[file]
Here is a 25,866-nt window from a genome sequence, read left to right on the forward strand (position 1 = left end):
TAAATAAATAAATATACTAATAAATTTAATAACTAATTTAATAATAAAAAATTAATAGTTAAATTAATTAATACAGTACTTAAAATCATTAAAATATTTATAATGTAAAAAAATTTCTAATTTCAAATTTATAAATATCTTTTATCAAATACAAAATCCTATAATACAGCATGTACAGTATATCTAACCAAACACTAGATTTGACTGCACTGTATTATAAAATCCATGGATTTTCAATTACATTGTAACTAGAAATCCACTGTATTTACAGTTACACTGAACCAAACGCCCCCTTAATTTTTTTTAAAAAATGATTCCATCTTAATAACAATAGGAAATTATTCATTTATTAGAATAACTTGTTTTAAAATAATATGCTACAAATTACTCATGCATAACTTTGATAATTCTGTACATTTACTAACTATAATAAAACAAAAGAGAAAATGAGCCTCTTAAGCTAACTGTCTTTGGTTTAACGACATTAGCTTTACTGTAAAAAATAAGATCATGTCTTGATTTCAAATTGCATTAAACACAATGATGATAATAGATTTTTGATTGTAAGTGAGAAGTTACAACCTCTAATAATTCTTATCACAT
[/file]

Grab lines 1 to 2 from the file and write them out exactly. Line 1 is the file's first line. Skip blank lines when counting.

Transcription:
Here is a 25,866-nt window from a genome sequence, read left to right on the forward strand (position 1 = left end):
TAAATAAATAAATATACTAATAAATTTAATAACTAATTTAATAATAAAAAATTAATAGTTAAATTAATTAATACAGTACTTAAAATCATTAAAATATTTATAATGTAAAAAAATTTCTAATTTCAAATTTATAAATATCTTTTATCAAATACAAAATCCTATAATACAGCATGTACAGTATATCTAACCAAACACTAGATTTGACTGCACTGTATTATAAAATCCATGGATTTTCAATTACATTGTAACTAGAAATCCACTGTATTTACAGTTACACTGAACCAAACGCCCCCTTAATTTTTTTTAAAAAATGATTCCATCTTAATAACAATAGGAAATTATTCATTTATTAGAATAACTTGTTTTAAAATAATATGCTACAAATTACTCATGCATAACTTTGATAATTCTGTACATTTACTAACTATAATAAAACAAAAGAGAAAATGAGCCTCTTAAGCTAACTGTCTTTGGTTTAACGACATTAGCTTTACTGTAAAAAATAAGATCATGTCTTGATTTCAAATTGCATTAAACACAATGATGATAATAGATTTTTGATTGTAAGTGAGAAGTTACAACCTCTAATAATTCTTATCACAT